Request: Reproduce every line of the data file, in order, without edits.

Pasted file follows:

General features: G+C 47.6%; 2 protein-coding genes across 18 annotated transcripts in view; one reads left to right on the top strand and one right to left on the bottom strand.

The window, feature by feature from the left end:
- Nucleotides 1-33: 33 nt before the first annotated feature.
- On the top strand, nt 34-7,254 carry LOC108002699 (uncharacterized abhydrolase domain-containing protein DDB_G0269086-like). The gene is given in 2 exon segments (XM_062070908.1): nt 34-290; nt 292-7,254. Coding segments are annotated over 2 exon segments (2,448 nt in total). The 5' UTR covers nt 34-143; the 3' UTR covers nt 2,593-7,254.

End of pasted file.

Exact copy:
General features: G+C 47.6%; 2 protein-coding genes across 18 annotated transcripts in view; one reads left to right on the top strand and one right to left on the bottom strand.

The window, feature by feature from the left end:
- Nucleotides 1-33: 33 nt before the first annotated feature.
- On the top strand, nt 34-7,254 carry LOC108002699 (uncharacterized abhydrolase domain-containing protein DDB_G0269086-like). The gene is given in 2 exon segments (XM_062070908.1): nt 34-290; nt 292-7,254. Coding segments are annotated over 2 exon segments (2,448 nt in total). The 5' UTR covers nt 34-143; the 3' UTR covers nt 2,593-7,254.